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To date, the response is on-going and many essential services have not been re-established. Families continue to be displaced and are living in evacuation centers, in friend or relative homes, or in substandard shelters exacerbating protection risks and potential exposure to GBV. Many of the health care facilities continue to be non-functional or in process of being reconstructed, requiring many to travel further for services and pay more for transportation. This barrier directly influences how and if women and girls access care, and can contribute to increased morbidity and mortality.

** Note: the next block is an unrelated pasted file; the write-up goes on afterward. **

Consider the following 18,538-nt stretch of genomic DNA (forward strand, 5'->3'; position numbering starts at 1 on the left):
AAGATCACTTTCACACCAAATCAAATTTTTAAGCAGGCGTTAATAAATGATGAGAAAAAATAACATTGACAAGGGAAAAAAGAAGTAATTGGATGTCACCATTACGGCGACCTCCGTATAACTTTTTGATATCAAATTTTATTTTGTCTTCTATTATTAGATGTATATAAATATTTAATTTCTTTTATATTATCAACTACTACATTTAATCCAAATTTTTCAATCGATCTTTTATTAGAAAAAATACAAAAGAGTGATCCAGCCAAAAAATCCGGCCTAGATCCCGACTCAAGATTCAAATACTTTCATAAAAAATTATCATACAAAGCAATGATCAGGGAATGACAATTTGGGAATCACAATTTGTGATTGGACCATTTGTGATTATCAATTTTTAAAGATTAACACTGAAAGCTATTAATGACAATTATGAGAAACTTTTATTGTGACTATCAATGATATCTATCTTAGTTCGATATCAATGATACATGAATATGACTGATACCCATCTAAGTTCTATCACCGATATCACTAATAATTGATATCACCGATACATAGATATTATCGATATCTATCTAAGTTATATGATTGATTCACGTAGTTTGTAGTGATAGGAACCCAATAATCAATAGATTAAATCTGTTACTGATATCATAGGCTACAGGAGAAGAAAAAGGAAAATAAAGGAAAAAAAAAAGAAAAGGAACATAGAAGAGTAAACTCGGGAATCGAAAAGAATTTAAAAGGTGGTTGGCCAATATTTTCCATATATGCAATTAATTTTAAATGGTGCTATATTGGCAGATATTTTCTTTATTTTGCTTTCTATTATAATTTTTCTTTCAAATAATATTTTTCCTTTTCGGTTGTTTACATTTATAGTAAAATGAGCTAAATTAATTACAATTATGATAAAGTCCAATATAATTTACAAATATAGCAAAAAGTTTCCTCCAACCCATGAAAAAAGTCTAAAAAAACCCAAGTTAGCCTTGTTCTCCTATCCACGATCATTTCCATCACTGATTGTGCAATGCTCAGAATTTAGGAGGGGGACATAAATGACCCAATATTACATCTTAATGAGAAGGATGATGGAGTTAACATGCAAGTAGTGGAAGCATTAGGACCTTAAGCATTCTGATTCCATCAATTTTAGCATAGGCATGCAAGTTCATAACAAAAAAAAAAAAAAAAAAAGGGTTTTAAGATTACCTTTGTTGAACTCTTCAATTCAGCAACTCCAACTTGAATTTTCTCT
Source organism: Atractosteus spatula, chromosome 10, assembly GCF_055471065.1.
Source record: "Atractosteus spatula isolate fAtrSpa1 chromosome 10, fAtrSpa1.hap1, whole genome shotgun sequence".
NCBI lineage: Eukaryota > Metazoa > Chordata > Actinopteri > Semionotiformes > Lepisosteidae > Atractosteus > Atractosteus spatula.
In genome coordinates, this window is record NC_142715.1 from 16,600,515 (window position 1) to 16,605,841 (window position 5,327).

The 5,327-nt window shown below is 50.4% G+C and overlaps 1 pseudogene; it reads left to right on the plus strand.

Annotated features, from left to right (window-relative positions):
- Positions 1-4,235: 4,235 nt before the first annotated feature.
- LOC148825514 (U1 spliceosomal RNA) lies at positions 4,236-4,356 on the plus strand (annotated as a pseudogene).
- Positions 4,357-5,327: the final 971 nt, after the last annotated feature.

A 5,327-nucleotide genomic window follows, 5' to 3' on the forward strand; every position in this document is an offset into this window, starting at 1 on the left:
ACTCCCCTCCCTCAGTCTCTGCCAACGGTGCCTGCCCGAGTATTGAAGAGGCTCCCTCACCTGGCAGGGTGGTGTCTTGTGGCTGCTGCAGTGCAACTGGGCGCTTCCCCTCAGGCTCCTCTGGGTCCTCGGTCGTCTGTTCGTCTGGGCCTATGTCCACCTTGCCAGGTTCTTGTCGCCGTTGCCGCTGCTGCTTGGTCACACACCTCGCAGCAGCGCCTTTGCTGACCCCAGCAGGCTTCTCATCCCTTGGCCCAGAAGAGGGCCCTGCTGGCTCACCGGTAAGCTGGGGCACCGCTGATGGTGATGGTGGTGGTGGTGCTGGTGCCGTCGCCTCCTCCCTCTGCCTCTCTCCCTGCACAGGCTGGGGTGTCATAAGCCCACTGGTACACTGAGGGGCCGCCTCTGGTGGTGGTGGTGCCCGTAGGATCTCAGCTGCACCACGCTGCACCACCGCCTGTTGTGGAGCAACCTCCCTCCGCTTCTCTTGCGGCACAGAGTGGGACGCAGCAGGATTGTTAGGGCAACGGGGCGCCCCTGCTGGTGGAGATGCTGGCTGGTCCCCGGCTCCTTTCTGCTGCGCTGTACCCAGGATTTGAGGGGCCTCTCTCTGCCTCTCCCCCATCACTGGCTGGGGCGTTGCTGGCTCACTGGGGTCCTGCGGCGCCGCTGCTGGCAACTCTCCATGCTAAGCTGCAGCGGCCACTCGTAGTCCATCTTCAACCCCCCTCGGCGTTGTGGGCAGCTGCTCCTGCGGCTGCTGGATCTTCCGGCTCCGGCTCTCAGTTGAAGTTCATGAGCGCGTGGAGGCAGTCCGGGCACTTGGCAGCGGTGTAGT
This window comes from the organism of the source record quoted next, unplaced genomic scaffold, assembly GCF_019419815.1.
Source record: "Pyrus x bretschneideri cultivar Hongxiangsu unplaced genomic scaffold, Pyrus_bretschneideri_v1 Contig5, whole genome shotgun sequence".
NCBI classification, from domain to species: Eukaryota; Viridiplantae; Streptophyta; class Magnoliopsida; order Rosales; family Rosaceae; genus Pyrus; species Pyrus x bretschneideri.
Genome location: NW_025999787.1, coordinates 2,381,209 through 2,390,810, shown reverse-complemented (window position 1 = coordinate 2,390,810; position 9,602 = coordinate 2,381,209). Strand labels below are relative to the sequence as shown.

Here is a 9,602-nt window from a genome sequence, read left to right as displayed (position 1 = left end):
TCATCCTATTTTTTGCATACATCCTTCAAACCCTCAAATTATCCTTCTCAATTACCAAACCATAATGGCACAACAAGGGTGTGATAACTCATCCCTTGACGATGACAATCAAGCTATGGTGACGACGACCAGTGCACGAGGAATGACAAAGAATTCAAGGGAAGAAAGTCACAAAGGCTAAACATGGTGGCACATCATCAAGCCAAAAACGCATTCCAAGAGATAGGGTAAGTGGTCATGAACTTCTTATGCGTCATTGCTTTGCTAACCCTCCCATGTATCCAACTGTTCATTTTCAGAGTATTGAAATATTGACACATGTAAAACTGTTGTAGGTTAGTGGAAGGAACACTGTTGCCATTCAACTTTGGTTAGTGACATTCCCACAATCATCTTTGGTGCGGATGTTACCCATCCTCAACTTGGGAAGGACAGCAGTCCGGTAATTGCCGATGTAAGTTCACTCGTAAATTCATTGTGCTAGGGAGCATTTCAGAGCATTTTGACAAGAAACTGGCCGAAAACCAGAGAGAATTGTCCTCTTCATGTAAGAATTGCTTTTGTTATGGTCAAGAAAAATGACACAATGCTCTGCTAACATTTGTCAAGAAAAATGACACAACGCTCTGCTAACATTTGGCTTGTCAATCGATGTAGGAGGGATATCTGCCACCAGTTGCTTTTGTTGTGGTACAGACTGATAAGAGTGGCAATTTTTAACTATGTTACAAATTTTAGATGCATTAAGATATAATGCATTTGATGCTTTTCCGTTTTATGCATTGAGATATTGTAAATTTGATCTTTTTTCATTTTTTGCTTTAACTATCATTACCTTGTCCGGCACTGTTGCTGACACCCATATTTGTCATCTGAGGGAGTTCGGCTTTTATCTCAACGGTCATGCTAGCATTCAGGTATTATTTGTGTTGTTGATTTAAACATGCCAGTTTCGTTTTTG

The situation was made even more difficult with the arrival of Tropical Storm Megi (local name Agaton) starting on April 9, 2022 and lasting for several days, across many of the same areas affected by Super Typhoon Odette in the Visayas Region (Southern Leyte) and in parts of Mindanao (Dinagat and Surigao del Norte). A series of landslides and severe flooding buried portions of Baybay and Abuyog towns, causing significant loss of life and property. The storm cut transportation routes (water and land), power and phone networks, and affected almost 2 million people, leaving an additional 250,000 displaced6 across the region. The appearance of a tropical storm of this magnitude, at this time of year, is indicative of the shocks being experienced due to climate change in the Philippines.